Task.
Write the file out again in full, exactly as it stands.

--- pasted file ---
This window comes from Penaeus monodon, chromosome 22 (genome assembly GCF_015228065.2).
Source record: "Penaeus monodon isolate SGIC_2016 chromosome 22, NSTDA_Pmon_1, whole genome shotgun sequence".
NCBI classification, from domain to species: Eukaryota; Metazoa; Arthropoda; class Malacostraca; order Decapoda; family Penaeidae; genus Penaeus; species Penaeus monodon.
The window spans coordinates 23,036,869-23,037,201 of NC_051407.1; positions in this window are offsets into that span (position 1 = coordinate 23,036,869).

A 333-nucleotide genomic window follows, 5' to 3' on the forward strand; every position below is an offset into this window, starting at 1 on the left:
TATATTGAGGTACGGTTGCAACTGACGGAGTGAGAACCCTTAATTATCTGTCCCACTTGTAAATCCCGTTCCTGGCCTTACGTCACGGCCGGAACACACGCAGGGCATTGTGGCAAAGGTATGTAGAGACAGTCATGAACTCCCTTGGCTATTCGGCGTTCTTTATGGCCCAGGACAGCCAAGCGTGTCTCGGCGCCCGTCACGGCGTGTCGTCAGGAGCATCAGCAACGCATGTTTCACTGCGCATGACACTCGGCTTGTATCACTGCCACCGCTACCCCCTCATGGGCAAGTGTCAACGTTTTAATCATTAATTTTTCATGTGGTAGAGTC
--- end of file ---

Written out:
This window comes from Penaeus monodon, chromosome 22 (genome assembly GCF_015228065.2).
Source record: "Penaeus monodon isolate SGIC_2016 chromosome 22, NSTDA_Pmon_1, whole genome shotgun sequence".
NCBI classification, from domain to species: Eukaryota; Metazoa; Arthropoda; class Malacostraca; order Decapoda; family Penaeidae; genus Penaeus; species Penaeus monodon.
The window spans coordinates 23,036,869-23,037,201 of NC_051407.1; positions in this window are offsets into that span (position 1 = coordinate 23,036,869).

A 333-nucleotide genomic window follows, 5' to 3' on the forward strand; every position below is an offset into this window, starting at 1 on the left:
TATATTGAGGTACGGTTGCAACTGACGGAGTGAGAACCCTTAATTATCTGTCCCACTTGTAAATCCCGTTCCTGGCCTTACGTCACGGCCGGAACACACGCAGGGCATTGTGGCAAAGGTATGTAGAGACAGTCATGAACTCCCTTGGCTATTCGGCGTTCTTTATGGCCCAGGACAGCCAAGCGTGTCTCGGCGCCCGTCACGGCGTGTCGTCAGGAGCATCAGCAACGCATGTTTCACTGCGCATGACACTCGGCTTGTATCACTGCCACCGCTACCCCCTCATGGGCAAGTGTCAACGTTTTAATCATTAATTTTTCATGTGGTAGAGTC